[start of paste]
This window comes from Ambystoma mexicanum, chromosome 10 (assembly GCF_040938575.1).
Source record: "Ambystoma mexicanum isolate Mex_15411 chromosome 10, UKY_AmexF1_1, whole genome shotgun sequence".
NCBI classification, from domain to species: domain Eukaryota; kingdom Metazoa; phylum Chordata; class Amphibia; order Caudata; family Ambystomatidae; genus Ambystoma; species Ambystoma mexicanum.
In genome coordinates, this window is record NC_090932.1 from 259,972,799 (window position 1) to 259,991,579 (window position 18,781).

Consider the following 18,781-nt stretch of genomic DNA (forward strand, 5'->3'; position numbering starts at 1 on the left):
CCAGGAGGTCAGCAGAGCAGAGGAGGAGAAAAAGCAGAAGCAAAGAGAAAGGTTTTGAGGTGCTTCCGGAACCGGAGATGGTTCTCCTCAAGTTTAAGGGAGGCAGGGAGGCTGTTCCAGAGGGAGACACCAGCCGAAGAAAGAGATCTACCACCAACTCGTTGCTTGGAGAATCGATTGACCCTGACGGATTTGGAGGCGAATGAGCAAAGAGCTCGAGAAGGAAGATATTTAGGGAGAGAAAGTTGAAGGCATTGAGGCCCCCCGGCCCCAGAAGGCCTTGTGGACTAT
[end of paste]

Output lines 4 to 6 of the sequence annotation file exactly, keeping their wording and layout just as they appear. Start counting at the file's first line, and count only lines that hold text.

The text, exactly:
In genome coordinates, this window is record NC_090932.1 from 259,972,799 (window position 1) to 259,991,579 (window position 18,781).

Consider the following 18,781-nt stretch of genomic DNA (forward strand, 5'->3'; position numbering starts at 1 on the left):
CCAGGAGGTCAGCAGAGCAGAGGAGGAGAAAAAGCAGAAGCAAAGAGAAAGGTTTTGAGGTGCTTCCGGAACCGGAGATGGTTCTCCTCAAGTTTAAGGGAGGCAGGGAGGCTGTTCCAGAGGGAGACACCAGCCGAAGAAAGAGATCTACCACCAACTCGTTGCTTGGAGAATCGATTGACCCTGACGGATTTGGAGGCGAATGAGCAAAGAGCTCGAGAAGGAAGATATTTAGGGAGAGAAAGTTGAAGGCATTGAGGCCCCCCGGCCCCAGAAGGCCTTGTGGACTAT